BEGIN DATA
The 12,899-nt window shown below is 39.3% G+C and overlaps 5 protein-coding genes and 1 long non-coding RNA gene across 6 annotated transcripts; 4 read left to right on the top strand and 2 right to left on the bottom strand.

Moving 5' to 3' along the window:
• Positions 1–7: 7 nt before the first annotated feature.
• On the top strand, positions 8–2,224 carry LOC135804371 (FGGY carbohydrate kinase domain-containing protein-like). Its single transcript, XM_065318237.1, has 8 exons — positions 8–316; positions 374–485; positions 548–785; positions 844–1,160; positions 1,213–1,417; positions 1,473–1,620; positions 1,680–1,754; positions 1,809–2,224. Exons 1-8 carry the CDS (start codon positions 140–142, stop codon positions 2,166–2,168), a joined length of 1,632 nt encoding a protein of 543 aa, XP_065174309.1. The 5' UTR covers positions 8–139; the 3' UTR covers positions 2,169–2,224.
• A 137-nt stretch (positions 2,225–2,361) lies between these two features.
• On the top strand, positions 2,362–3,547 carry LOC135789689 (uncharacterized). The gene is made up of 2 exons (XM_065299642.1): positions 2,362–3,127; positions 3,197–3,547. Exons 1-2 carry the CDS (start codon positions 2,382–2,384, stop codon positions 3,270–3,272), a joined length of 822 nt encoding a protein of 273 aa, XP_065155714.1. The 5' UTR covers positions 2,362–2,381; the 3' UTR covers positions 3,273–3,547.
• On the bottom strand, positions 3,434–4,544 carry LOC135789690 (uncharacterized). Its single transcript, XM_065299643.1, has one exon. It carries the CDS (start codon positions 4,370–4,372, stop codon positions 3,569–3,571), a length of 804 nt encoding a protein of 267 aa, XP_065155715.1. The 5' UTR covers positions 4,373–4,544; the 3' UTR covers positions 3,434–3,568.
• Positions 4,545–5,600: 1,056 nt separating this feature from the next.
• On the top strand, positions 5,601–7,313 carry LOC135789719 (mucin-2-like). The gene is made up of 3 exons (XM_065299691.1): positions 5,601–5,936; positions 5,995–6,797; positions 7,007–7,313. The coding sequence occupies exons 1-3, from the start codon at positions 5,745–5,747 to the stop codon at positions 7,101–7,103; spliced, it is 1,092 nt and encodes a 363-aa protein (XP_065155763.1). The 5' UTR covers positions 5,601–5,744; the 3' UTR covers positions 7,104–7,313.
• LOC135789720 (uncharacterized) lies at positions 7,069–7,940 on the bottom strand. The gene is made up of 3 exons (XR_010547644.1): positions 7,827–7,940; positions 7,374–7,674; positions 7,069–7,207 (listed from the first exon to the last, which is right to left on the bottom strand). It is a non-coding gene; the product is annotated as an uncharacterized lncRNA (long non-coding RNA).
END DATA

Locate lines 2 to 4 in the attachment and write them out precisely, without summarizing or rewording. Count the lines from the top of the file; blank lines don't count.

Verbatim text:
Moving 5' to 3' along the window:
• Positions 1–7: 7 nt before the first annotated feature.
• On the top strand, positions 8–2,224 carry LOC135804371 (FGGY carbohydrate kinase domain-containing protein-like). Its single transcript, XM_065318237.1, has 8 exons — positions 8–316; positions 374–485; positions 548–785; positions 844–1,160; positions 1,213–1,417; positions 1,473–1,620; positions 1,680–1,754; positions 1,809–2,224. Exons 1-8 carry the CDS (start codon positions 140–142, stop codon positions 2,166–2,168), a joined length of 1,632 nt encoding a protein of 543 aa, XP_065174309.1. The 5' UTR covers positions 8–139; the 3' UTR covers positions 2,169–2,224.